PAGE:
This Strange Nebula Looks Inside Out and Born-Again

A color composite image of planetary nebula HuBi1 reveals a low-excitation inner shell, and high-excitation outer shell, effectively appearing to be inside out. (Image credit: Nature Astronomy (2018)/M. Guerrero et al.)

The nebula of a dying star has a "inside-out" appearance, scientists announced in a new study — and this may be our sun's ultimate fate.

Four years ago, astronomer Martín Guerrero from the Astrophysics Institute of Andalucía in Granada, Spain, discovered something puzzling: The shell-shaped remains of a stellar explosion — known as a planetary nebula — looked like it was inside out and seemingly born-again in a rare cosmic occurrence.

"I was at a telescope in La Palma, a beautiful island here in Spain, and I was repeatedly making images of planetary nebulas," Guerrero told [Glowing Nebula Decorates Space in Hubble Image]

Planetary nebulas have rounded, shell-like shapes. An example is NGC 6818, also known as the Little Gem Nebula, seen in this image. (Image credit: ESA/Hubble & NASA)

When Guerrero first looked at the planetary nebula HuBi1, things seemed normal.

"I made the image in the high-ionization filter; I saw some structures, nothing very impressive," he said. But then things got surprising. "The image in the low-ionization stage was something completely crazy. So my first idea was that I'm sleepy and I used the wrong filter!"

Ionization occurs in all planetary nebulas; it's a phenomena by which the radiation of an energetic central star strips electrons off atoms in the clouds of dust and gas. "In almost all cases, atoms closer to the intense light source are likely to have more of their electrons stripped than do atoms further away," Bruce Balick, an astronomer at the University of Washington and a close collaborator on other projects with Guerrero, told in an email.

But HuBi1 showed unusual high ionization at the outside edge of the shell shape, and low ionization near the center.

After more scientists came on board to perform other tests, like stellar evolutionary modelling, Guerrero and his team put the pieces of the HuBi1 puzzle together.

And to explain, Guerrero used a fruit.

The Ring Nebula. (Image credit: AURA/STScI/NASA)

"Imagine the center of a star of a planetary nebula is something like an apple. So you have most of the apple is the flesh, and there is a very thin skin. Imagine that the star, this apple, is mostly carbon and oxygen," he said.

"This inner material is never going to get to the pressure and to the temperature where the carbon and oxygen are going to start fusing ... so this is very stable." [Ghost of a Dying Star Hints at Sun's Future]

Then, Guerrero discusses the skin of this astronomical apple.

"The skin is hydrogen and helium. In 80 to 90 percent of the cases, nothing is going to happen: The star at this stage is getting its energy from burning hydrogen on the surface of the star into helium. But, in about 10 or 15 percent of the cases, this helium layer is going to get to a critical mass.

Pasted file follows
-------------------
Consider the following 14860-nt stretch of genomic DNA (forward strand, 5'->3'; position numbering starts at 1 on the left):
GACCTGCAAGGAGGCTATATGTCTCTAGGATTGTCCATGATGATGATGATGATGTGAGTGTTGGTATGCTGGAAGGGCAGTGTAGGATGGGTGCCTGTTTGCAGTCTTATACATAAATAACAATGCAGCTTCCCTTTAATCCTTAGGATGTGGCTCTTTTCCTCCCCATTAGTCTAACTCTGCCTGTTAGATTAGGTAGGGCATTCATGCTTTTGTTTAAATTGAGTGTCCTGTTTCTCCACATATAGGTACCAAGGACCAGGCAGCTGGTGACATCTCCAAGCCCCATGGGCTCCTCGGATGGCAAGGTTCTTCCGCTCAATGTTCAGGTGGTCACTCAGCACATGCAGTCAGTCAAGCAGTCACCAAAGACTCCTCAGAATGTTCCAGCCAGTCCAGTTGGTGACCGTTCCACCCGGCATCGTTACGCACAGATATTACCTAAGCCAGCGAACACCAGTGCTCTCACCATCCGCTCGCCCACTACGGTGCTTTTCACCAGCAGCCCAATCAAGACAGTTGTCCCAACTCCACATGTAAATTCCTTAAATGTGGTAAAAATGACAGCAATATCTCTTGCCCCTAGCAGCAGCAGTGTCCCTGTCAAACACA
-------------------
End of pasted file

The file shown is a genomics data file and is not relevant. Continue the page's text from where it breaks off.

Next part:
"At this critical mass," Guerrero said, "the helium is going to start burning, it's going to produce carbon and oxygen atoms by fusing three or four helium atoms. The funny thing here is that because this happening on the surface of the star, this is a very explosive event. So, as soon as the helium starts producing carbon, the temperature and the pressure are going to increase and these tensions are going to explode into space."

It's this wave of carbon material, now ejected into space, that is shock-heating the atoms at the nebula's outer rim, giving it a born-again appearance, with fresh recombining atoms.

The middle of the apple doesn't realize the skin is coming apart, in Guerrero's example. And the team proposes that, in fact, the central star is fading rapidly: it's "optical brightness has declined continuously by 10 magnitudes in a period of 46 years," the study authors said. Balick called this "amazing!!"

The researchers determined that the star was once about 1.1 solar masses, and deduced that HuBi1 could be an example of what will happen when the sun dies, in 5 billion years.

The new work was published on Aug. 6 in the journal Nature Astronomy.

Long-term spectro-photometric evolution of IRAS 17514, the central star of HuBi1. This graph is derived from observations made from July 1996 to May 2017, and shows the star's rapidly diminishing brightness. (Image credit: Nature Astronomy (2018)/M. Guerrero et al.)

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Doris Elin Urrutia
Contributing Writer

Doris is a science journalist and contributor. She received a B.A. in Sociology and Communications at Fordham University in New York City. Her first work was published in collaboration with London Mining Network, where her love of science writing was born. Her passion for astronomy started as a kid when she helped her sister build a model solar system in the Bronx. She got her first shot at astronomy writing as a editorial intern and continues to write about all things cosmic for the website. Doris has also written about microscopic plant life for Scientific American’s website and about whale calls for their print magazine. She has also written about ancient humans for Inverse, with stories ranging from how to recreate Pompeii’s cuisine to how to map the Polynesian expansion through genomics. She currently shares her home with two rabbits. Follow her on twitter at @salazar_elin.